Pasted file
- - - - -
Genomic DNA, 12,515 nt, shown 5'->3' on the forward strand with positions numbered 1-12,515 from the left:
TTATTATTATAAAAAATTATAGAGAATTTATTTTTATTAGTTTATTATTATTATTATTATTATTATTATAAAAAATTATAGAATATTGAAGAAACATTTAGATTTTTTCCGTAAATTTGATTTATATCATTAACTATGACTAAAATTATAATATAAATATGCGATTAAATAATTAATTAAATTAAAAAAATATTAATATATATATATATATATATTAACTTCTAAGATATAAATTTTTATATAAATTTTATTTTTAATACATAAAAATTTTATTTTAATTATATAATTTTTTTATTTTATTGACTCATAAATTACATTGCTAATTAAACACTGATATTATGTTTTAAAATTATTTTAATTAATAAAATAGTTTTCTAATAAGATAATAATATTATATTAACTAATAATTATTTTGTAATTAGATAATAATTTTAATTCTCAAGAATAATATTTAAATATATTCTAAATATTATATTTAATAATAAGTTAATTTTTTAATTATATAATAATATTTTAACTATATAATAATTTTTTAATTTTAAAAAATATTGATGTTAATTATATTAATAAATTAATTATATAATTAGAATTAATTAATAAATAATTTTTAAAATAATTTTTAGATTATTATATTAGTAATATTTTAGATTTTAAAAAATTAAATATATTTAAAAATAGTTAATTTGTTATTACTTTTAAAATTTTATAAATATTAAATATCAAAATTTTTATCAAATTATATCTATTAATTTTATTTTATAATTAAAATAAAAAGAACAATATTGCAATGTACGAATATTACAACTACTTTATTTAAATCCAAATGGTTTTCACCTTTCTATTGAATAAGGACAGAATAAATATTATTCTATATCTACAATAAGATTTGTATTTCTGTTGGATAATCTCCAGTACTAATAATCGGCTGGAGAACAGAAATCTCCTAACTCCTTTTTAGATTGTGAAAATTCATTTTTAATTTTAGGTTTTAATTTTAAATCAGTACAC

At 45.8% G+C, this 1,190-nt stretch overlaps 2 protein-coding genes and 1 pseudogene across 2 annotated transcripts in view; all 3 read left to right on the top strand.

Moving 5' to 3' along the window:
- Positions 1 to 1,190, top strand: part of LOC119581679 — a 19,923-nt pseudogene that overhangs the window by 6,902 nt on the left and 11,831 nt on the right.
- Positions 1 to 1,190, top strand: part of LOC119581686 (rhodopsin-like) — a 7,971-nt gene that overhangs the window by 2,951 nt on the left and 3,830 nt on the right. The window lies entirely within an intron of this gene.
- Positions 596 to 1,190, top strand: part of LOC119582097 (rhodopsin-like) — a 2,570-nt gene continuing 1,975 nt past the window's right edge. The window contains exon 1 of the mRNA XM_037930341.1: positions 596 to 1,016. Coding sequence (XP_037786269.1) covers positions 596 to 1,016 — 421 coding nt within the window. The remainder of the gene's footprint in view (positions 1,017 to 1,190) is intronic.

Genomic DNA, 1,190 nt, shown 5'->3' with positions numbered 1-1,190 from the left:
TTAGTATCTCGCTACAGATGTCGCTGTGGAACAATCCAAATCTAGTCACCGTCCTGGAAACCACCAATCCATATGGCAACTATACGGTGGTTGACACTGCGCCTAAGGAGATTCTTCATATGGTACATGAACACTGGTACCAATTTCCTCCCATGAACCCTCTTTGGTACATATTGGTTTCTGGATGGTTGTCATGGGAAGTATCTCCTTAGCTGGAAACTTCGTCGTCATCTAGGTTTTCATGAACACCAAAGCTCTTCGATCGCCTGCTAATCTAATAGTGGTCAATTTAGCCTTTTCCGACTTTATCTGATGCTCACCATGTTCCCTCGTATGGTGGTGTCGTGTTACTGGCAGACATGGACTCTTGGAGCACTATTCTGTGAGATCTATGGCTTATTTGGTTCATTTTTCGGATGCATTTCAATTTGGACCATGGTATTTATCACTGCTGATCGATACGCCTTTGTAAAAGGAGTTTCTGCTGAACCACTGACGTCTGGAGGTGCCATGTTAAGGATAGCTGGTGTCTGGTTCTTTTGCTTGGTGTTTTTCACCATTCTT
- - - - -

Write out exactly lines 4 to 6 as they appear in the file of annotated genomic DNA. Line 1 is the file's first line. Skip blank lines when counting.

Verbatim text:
Moving 5' to 3' along the window:
- Positions 1 to 1,190, top strand: part of LOC119581679 — a 19,923-nt pseudogene that overhangs the window by 6,902 nt on the left and 11,831 nt on the right.
- Positions 1 to 1,190, top strand: part of LOC119581686 (rhodopsin-like) — a 7,971-nt gene that overhangs the window by 2,951 nt on the left and 3,830 nt on the right. The window lies entirely within an intron of this gene.